These are the winners & losers in Obama’s plan to slash carbon from power plants
After two years of negotiations and controversy, President Barack Obama on Monday afternoon officially revealed a finalized version of a plan to reduce the amount of carbon dioxide emissions that power plants across the U.S. can emit.
In a speech on Monday, Obama called the plan “the single most important step that America has ever taken in the fight against climate change.” Adding urgency to the project, he said “there is such a thing as being too late on climate change.”
While U.S. power plants have limits on other air-born pollutants — like nitrogen and sulfur oxides that cause acid rain — there haven’t been limits, until now, on the levels of carbon dioxide emissions that power plants can emit. Power plants that burn fossil fuels, both coal and natural gas, emit carbon dioxide and in turn these greenhouse gases contribute significantly to the warming of the planet.
The Obama administration has turned to the Environmental Protection Agency to use the Clean Air Act to regulate carbon dioxide emissions from the power industry through the Clean Power Plan. The White House has used the EPA because politically a national carbon emissions reduction plan wouldn’t be able to pass through Congress.
Obama is making it one of his final legacies, before he leaves office, and the plan — and how it fares politically — will shape much of the environmental agenda for the next President. As the Council of Foreign Relations put it: “A fundamental shift in U.S. politics could in principle yield something substantially better – but that isn’t the universe we’re living in.” The New York Times notes that the new plan could make climate change a major talking point in the upcoming presidential election.
Expect the plan to soon get hit with lawsuits and challenges. Critics say the plan will make electricity more expensive and will reduce jobs in industries like coal. In his speech, Obama said “The kinds of criticisms that you’ll hear are excuses for inaction. They aren’t even good business sense.”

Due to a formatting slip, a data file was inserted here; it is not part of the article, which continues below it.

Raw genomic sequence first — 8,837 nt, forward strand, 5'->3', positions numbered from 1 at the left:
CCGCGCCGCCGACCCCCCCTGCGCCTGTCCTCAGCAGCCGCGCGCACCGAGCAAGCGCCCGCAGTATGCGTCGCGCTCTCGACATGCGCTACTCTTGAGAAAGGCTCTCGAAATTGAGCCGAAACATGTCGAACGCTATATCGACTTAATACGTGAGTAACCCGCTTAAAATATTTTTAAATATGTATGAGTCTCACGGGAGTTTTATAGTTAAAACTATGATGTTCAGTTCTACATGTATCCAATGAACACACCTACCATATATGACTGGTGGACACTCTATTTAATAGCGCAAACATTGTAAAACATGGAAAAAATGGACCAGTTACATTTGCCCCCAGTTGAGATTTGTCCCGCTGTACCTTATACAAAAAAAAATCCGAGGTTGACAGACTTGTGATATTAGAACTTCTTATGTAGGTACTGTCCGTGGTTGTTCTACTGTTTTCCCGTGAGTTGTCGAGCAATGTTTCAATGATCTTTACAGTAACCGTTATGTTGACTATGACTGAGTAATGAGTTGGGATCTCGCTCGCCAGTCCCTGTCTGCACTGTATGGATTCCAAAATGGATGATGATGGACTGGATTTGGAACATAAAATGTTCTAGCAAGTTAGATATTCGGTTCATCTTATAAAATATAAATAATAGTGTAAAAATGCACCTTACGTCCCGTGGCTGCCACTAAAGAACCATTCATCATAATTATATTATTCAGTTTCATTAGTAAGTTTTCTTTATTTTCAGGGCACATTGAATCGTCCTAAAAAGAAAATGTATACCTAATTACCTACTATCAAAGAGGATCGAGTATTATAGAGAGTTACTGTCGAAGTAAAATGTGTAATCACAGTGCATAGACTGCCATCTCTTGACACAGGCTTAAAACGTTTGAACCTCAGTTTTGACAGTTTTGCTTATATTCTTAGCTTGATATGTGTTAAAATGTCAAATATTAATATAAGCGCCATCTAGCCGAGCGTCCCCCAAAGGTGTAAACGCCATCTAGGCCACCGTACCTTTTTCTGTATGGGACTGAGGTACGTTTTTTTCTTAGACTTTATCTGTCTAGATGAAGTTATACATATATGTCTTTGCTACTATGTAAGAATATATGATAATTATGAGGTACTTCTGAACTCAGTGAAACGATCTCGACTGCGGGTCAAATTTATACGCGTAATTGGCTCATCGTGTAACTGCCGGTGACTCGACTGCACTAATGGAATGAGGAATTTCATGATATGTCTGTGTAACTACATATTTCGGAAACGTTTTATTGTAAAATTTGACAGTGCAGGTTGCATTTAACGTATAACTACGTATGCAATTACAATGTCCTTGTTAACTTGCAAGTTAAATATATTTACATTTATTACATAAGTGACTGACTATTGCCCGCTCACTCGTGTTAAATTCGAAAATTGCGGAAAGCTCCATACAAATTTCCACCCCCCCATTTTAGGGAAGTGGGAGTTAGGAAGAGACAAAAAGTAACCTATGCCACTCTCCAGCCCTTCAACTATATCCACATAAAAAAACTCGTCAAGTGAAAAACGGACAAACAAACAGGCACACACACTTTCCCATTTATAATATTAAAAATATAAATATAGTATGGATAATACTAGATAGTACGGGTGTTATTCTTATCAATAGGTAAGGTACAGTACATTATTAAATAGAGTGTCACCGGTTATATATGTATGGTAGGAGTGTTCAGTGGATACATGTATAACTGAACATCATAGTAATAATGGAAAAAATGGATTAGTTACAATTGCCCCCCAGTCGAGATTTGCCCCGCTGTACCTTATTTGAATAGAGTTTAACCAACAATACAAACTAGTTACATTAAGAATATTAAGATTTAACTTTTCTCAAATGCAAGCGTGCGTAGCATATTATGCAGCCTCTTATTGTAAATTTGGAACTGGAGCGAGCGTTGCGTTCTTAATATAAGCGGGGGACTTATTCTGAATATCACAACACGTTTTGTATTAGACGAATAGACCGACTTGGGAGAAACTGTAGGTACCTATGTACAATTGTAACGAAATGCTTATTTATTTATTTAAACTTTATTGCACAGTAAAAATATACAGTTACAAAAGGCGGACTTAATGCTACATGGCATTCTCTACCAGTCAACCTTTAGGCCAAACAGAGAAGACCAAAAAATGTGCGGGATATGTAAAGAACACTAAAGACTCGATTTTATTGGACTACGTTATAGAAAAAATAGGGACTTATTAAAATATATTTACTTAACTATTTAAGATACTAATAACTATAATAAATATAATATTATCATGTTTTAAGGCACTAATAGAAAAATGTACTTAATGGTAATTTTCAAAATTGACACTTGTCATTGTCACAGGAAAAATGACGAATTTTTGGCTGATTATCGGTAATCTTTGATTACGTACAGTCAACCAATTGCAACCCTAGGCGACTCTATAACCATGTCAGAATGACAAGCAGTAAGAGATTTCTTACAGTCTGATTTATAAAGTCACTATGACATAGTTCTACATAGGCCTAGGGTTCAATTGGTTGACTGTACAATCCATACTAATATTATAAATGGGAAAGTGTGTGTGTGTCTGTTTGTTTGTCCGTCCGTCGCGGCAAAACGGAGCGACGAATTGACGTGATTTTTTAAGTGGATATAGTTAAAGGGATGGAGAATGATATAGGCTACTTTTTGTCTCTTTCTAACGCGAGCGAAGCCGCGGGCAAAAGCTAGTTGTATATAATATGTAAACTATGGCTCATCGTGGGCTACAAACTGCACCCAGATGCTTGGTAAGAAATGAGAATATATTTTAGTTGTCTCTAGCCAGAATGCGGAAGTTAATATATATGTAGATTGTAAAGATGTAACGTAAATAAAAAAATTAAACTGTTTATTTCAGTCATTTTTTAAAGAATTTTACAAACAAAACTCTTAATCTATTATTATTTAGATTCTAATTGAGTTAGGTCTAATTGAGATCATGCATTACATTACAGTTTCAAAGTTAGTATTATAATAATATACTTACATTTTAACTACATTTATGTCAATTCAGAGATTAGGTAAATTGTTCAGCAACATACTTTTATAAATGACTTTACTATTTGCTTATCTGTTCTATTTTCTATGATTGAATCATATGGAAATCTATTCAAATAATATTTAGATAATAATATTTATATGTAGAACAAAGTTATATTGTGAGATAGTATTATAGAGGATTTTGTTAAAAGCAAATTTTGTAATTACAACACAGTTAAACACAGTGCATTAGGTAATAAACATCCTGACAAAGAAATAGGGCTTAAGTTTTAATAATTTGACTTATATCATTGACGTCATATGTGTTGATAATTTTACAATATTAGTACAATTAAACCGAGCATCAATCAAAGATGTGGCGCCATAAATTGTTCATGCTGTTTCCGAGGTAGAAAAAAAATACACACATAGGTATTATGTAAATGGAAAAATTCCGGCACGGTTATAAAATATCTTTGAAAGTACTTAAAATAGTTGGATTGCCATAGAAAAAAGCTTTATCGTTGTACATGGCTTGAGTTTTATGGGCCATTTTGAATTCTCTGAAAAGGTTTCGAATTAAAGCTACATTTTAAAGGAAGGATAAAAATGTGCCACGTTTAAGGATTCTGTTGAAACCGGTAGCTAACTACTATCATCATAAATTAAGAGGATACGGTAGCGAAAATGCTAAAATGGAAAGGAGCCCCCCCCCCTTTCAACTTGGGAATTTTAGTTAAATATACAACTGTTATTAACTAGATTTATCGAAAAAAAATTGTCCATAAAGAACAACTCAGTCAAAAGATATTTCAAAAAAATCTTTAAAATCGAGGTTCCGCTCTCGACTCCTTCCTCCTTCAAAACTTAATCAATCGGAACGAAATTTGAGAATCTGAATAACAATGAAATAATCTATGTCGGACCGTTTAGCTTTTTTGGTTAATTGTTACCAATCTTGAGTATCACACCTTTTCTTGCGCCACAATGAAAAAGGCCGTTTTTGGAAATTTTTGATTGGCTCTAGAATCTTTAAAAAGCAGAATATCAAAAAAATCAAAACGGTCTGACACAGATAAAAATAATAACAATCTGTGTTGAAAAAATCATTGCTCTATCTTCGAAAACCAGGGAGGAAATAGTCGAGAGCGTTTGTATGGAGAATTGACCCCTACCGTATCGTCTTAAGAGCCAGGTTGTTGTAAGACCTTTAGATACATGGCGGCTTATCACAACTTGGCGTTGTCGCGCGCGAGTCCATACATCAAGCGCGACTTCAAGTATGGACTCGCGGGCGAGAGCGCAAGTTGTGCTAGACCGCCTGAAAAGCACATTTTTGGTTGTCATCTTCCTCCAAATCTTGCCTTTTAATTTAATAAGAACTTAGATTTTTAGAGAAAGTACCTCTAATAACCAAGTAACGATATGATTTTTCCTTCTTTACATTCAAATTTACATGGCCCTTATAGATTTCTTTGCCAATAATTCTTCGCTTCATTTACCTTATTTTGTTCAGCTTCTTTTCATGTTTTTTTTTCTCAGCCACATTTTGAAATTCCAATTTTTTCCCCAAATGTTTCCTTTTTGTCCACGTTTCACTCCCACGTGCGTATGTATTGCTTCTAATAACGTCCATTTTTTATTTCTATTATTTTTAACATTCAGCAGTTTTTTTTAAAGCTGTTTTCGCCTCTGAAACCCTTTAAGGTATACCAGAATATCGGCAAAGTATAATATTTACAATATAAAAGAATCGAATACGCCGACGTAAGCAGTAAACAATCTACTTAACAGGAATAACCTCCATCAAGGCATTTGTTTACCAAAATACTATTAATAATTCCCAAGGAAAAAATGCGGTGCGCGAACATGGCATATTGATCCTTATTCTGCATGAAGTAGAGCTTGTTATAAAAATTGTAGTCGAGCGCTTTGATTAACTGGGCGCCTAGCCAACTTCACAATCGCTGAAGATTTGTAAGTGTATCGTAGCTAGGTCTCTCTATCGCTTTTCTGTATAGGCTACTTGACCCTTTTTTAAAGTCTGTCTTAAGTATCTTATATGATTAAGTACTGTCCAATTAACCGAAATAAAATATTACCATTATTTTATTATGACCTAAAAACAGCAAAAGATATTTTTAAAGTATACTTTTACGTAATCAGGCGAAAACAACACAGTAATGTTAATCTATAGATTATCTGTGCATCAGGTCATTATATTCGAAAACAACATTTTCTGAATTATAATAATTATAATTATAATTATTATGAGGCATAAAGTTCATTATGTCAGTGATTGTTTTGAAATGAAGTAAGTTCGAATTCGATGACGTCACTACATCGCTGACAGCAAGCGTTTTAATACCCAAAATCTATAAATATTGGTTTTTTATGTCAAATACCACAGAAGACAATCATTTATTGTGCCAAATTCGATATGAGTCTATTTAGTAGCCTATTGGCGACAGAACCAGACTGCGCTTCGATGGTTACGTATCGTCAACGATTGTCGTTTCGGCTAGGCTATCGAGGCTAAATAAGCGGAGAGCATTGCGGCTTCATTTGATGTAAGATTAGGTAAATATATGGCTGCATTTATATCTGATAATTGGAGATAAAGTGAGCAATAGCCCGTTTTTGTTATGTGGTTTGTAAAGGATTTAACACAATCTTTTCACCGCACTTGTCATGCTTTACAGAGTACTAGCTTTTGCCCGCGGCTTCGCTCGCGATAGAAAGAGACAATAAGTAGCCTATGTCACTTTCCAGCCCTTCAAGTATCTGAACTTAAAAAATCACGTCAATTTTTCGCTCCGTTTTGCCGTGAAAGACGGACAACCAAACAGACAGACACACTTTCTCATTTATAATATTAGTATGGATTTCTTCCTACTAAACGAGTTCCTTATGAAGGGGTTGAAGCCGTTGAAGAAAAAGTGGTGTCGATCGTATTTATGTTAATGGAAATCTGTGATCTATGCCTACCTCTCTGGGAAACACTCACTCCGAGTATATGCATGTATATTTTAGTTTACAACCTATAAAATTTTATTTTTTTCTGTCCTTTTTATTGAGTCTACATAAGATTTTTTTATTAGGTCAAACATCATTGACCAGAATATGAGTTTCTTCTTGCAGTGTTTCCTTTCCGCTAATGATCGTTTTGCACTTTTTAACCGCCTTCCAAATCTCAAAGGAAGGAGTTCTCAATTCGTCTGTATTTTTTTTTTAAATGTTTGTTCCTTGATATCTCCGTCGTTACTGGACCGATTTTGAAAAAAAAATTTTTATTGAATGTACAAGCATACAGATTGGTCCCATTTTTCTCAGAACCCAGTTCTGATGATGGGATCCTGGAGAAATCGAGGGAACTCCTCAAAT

This weekend, Obama released details about the plan and set the stage for today’s announcement. But the devil is in the details of how each individual state will choose to cut carbon dioxide emissions from their power plant sectors. The power industry is highly regional, and some states have big solar and wind industries, while others benefit from large natural gas resources, or have long had major coal plants.
The plan enables states to be flexible and choose their own path to reduce carbon emissions from the power sector. Electric power generation from coal and natural gas plants is responsible for 40% of U.S. carbon emissions.
Clearly, the clean power industries — including solar, wind and even smaller sectors like geothermal — will benefit greatly from the plan. States that opt to meet their requirements by investing in clean power projects could be a major boon to these technologies. U.S. solar and wind project developers include SunPower, First Solar, NRG Energy, and SunEdison.
The White House has been gathering business industry supporters to back its Clean Power Plan, given that critics accuse the plan of reducing jobs and being bad for business. Last month over a dozen Fortune 500 companies, like Apple, Google, Walmart and Coca-Cola, signed pledges, organized by the White House, to take measures to curb greenhouse gas emissions and invest in clean energy.
The natural gas industry will also be a major beneficiary of the plan. Power companies that need large amounts of power, but aren’t naturally sunny or windy, will inevitably turn to cleaner burning natural gas plants over coal plants.
The new plan could also provide a major windfall for tech entrepreneurs that have focused on energy. After the boom and bust of cleantech in Silicon Valley over the past few years, energy entrepreneurs have struggled to find customers for energy efficiency and clean energy products.
The coal industry, of course, is one of the major losers in the plan. One of the leading and most economical ways to reduce carbon emissions from coal plants is to simply shut them down, particularly aging plants. At least one fifth of the coal plants in the U.S. have been closed, or are in the process of closing, over the past several years due to their inability to economically meet emissions standards from the EPA.
One of the more interesting inclusions in the finalized Clean Power Plan is the “Clean Energy Incentive Program,” which incentivizes states that move more quickly on meeting their carbon emissions targets. The EPA included this rule to help the U.S. meet its own overall international carbon emissions targets by 2020.
In December a major climate meeting is being held in Paris, and the U.S. will have a better seat at the table with this new plan. Obama said the plan would enable America to “lead” again on the issue of climate change.
The numbers behind the Clean Power Plan include:
- An overall reduction of carbon dioxide emissions by 32 percent from 2005 levels by 2030.
- The Obama administration says the plan could lead to “30 percent more renewable energy generation in 2030” and “create tens of thousands of jobs.”
- Consumers will collectively be able to save “$155 billion from 2020-2030” on energy bills, and $85 a year on an individual energy bill by 2030.